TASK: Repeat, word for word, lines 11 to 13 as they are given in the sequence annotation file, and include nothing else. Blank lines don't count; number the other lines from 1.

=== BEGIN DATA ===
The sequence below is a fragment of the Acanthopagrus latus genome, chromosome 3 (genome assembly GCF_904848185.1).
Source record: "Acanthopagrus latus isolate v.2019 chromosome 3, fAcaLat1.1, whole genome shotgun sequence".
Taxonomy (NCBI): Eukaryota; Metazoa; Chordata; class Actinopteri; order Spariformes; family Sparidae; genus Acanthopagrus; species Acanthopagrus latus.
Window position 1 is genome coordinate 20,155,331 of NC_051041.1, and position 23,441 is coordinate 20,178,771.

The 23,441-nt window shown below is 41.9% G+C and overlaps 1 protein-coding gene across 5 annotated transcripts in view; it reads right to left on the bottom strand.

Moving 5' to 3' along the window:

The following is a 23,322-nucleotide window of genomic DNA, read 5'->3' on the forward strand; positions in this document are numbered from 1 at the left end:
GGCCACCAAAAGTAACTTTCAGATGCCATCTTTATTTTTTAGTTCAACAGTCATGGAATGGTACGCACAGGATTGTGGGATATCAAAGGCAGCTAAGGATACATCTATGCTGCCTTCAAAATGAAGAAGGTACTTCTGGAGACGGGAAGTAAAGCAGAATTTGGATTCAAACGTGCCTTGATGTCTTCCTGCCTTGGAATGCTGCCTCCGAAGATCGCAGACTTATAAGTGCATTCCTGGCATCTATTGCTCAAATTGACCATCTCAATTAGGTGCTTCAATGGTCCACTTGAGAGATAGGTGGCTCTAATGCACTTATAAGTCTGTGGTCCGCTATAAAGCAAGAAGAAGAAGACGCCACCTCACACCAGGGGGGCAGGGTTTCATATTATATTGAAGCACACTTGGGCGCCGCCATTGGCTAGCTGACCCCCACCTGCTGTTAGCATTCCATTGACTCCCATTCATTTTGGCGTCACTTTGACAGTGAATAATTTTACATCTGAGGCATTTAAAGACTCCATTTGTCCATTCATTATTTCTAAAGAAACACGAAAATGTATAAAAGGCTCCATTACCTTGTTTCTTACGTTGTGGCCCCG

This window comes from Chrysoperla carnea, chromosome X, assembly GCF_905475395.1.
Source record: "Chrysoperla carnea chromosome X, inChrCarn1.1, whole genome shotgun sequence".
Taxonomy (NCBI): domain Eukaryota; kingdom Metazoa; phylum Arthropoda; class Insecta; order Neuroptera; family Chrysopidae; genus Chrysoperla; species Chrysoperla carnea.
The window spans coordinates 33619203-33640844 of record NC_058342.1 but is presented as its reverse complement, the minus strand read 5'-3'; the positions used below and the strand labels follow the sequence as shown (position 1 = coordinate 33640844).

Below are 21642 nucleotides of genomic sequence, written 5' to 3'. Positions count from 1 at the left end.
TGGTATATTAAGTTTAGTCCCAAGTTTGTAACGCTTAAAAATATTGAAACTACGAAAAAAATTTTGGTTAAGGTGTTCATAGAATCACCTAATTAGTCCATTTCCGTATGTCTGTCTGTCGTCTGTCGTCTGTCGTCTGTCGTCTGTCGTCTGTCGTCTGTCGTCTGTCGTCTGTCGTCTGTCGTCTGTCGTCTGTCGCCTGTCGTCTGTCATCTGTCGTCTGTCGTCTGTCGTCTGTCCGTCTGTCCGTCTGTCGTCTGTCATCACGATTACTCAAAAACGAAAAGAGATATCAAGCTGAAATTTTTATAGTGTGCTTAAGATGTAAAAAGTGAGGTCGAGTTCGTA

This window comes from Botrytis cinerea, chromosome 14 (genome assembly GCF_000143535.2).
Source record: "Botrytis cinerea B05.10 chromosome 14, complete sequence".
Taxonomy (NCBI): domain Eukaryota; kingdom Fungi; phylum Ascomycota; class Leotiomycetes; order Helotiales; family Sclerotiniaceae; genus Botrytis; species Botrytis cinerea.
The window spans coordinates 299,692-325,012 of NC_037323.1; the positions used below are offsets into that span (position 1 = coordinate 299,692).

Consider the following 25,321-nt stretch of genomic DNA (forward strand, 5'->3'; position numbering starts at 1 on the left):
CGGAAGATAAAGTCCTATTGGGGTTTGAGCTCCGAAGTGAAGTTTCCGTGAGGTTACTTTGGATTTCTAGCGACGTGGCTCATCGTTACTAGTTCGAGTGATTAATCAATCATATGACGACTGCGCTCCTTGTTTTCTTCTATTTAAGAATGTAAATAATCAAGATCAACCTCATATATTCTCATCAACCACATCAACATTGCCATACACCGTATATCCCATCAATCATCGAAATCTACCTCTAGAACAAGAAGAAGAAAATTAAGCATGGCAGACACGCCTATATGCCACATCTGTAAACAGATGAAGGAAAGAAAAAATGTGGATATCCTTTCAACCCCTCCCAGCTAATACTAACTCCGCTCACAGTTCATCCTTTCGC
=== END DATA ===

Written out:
Taxonomy (NCBI): domain Eukaryota; kingdom Metazoa; phylum Arthropoda; class Insecta; order Neuroptera; family Chrysopidae; genus Chrysoperla; species Chrysoperla carnea.
The window spans coordinates 33619203-33640844 of record NC_058342.1 but is presented as its reverse complement, the minus strand read 5'-3'; the positions used below and the strand labels follow the sequence as shown (position 1 = coordinate 33640844).

Below are 21642 nucleotides of genomic sequence, written 5' to 3'. Positions count from 1 at the left end.